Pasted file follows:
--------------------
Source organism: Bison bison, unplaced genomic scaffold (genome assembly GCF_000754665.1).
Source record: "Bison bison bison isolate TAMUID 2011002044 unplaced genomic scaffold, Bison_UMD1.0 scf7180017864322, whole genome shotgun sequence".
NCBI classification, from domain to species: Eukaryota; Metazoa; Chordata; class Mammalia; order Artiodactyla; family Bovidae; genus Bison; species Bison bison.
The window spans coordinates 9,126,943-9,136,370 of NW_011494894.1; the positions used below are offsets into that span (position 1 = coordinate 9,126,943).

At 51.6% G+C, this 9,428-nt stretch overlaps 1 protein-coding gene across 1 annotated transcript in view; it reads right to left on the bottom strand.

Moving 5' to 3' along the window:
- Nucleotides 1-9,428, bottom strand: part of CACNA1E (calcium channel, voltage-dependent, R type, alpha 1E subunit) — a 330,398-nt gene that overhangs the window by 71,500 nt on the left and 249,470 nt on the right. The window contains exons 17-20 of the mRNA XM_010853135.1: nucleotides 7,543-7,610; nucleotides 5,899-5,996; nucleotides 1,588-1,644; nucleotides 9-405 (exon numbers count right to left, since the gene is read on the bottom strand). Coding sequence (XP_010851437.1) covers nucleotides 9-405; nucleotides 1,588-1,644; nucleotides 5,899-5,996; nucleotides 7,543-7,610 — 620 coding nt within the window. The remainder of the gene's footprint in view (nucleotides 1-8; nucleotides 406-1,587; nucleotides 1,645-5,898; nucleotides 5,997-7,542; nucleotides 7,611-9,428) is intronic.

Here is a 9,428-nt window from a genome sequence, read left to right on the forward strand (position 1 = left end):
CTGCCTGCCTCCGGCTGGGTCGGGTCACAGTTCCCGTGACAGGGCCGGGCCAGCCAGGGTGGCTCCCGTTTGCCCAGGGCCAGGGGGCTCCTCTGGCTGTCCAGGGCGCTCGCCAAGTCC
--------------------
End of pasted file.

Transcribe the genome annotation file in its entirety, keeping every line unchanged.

Source organism: Bison bison, unplaced genomic scaffold (genome assembly GCF_000754665.1).
Source record: "Bison bison bison isolate TAMUID 2011002044 unplaced genomic scaffold, Bison_UMD1.0 scf7180017864322, whole genome shotgun sequence".
NCBI classification, from domain to species: Eukaryota; Metazoa; Chordata; class Mammalia; order Artiodactyla; family Bovidae; genus Bison; species Bison bison.
The window spans coordinates 9,126,943-9,136,370 of NW_011494894.1; the positions used below are offsets into that span (position 1 = coordinate 9,126,943).

At 51.6% G+C, this 9,428-nt stretch overlaps 1 protein-coding gene across 1 annotated transcript in view; it reads right to left on the bottom strand.

Moving 5' to 3' along the window:
- Nucleotides 1-9,428, bottom strand: part of CACNA1E (calcium channel, voltage-dependent, R type, alpha 1E subunit) — a 330,398-nt gene that overhangs the window by 71,500 nt on the left and 249,470 nt on the right. The window contains exons 17-20 of the mRNA XM_010853135.1: nucleotides 7,543-7,610; nucleotides 5,899-5,996; nucleotides 1,588-1,644; nucleotides 9-405 (exon numbers count right to left, since the gene is read on the bottom strand). Coding sequence (XP_010851437.1) covers nucleotides 9-405; nucleotides 1,588-1,644; nucleotides 5,899-5,996; nucleotides 7,543-7,610 — 620 coding nt within the window. The remainder of the gene's footprint in view (nucleotides 1-8; nucleotides 406-1,587; nucleotides 1,645-5,898; nucleotides 5,997-7,542; nucleotides 7,611-9,428) is intronic.

Here is a 9,428-nt window from a genome sequence, read left to right on the forward strand (position 1 = left end):
CTGCCTGCCTCCGGCTGGGTCGGGTCACAGTTCCCGTGACAGGGCCGGGCCAGCCAGGGTGGCTCCCGTTTGCCCAGGGCCAGGGGGCTCCTCTGGCTGTCCAGGGCGCTCGCCAAGTCC